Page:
The Moth StorySLAM
thing to do on a Tuesday night. These genuine, everyday stories are vital and necessary because they represent, according to local StorySLAM host Steve Amick, a "last bastion" against pop culture's unending barrage of zombies and vampires. So, all those fatigued from staving off the undead, take heart: if storytelling's a sort of cultural fortress, then ours is a community skillfully and wittily defended by a diverse group of raconteurs.
The StorySLAM takes place in a lighthearted and casual atmosphere (created in part by Circus Bar's big-top decorations) and is governed by a few loose ground rules. All stories must be real, not fiction, and related to the given theme. Also, every story must be, well, a story. "Something has to happen," Amick explains; there must be a conflict and resolution. These guidelines are enforced by an amiable, if not tipsy, group of audience members serving as judges, who are allowed to deduct points from a storyteller's top score of 10 for any violations. In the case of one recent story that seemed more fantasy than reality, though, the judges meted out only a soft penalty. Indeed, the competition seems to be less about winning than it is about encouraging folks to share interesting bits of their lives.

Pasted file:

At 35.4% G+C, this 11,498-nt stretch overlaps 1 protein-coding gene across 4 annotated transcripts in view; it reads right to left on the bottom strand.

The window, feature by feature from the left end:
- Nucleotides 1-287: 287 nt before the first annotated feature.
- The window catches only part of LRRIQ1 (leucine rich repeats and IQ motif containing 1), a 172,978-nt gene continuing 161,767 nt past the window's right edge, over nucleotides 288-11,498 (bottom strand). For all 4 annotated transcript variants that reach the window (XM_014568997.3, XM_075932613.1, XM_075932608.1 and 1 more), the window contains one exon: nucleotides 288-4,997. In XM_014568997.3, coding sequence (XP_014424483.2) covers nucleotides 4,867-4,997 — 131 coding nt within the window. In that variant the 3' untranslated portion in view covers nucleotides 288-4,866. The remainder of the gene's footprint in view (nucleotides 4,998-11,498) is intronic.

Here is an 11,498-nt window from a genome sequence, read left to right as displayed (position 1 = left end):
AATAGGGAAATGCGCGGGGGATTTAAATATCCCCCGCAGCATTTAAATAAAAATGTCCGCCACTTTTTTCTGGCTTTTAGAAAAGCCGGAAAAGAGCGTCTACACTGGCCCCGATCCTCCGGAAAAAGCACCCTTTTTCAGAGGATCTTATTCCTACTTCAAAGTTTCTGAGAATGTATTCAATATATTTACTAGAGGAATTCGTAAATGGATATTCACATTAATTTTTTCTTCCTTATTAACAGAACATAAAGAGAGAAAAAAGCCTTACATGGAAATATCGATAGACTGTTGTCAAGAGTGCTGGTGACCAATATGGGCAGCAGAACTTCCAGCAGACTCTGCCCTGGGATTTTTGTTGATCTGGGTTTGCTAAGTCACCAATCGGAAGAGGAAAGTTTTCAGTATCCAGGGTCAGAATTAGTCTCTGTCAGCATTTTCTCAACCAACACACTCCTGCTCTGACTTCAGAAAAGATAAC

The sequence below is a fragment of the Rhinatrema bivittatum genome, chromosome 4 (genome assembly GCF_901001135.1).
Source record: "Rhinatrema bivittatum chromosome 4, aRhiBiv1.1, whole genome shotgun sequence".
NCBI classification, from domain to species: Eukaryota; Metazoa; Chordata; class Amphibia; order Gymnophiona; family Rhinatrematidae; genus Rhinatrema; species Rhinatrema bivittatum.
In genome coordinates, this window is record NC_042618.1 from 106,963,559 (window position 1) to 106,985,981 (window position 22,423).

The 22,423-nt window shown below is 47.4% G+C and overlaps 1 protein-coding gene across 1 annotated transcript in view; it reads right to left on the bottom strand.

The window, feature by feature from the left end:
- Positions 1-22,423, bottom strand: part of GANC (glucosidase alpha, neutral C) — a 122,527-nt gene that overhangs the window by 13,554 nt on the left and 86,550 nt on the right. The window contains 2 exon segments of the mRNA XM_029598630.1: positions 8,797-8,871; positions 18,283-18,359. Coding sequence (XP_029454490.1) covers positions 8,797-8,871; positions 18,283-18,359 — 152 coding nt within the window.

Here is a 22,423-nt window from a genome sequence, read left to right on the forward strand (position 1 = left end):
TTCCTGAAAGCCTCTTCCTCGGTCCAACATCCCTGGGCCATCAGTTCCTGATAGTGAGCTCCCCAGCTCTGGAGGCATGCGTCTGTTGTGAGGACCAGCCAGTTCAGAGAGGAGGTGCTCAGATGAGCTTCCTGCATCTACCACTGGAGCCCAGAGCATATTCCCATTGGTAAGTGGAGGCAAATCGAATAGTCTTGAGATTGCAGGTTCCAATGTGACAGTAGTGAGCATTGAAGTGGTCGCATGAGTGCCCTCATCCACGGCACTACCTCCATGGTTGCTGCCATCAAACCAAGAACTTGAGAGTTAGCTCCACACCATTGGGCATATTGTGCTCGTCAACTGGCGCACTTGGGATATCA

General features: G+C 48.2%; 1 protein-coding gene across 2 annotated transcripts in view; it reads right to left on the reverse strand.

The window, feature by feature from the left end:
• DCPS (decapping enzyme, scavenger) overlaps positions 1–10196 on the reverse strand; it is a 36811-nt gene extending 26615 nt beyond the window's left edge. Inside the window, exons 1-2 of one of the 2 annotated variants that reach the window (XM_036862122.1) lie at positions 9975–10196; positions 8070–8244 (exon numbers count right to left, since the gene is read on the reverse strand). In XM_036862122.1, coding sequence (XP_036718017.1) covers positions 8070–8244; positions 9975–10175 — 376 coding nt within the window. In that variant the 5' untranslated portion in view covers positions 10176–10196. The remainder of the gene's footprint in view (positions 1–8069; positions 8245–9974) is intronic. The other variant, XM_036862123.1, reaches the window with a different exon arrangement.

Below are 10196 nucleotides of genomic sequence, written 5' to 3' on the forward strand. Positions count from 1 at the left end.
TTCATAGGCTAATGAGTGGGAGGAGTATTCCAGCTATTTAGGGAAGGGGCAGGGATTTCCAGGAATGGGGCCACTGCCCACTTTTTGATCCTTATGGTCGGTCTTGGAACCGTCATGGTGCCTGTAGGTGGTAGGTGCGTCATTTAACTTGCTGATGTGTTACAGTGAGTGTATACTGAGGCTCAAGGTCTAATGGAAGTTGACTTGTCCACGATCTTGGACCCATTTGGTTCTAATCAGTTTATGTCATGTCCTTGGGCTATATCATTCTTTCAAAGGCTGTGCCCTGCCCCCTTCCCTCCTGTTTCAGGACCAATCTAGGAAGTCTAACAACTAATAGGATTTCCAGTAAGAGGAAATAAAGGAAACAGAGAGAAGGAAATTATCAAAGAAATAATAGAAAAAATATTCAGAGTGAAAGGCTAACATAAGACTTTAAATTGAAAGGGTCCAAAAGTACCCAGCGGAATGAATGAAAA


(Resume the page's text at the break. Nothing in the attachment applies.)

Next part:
If you've attended a live StorySLAM or listened to the show on public radio, you've heard a range of Moth stories and know that each is unique in tone, content, and delivery. This kind of storytelling is a genre with fuzzy boundaries, existing somewhere between dinner-table conversation and parable and frequently claiming the stand-up comic's territory of a well-delivered joke.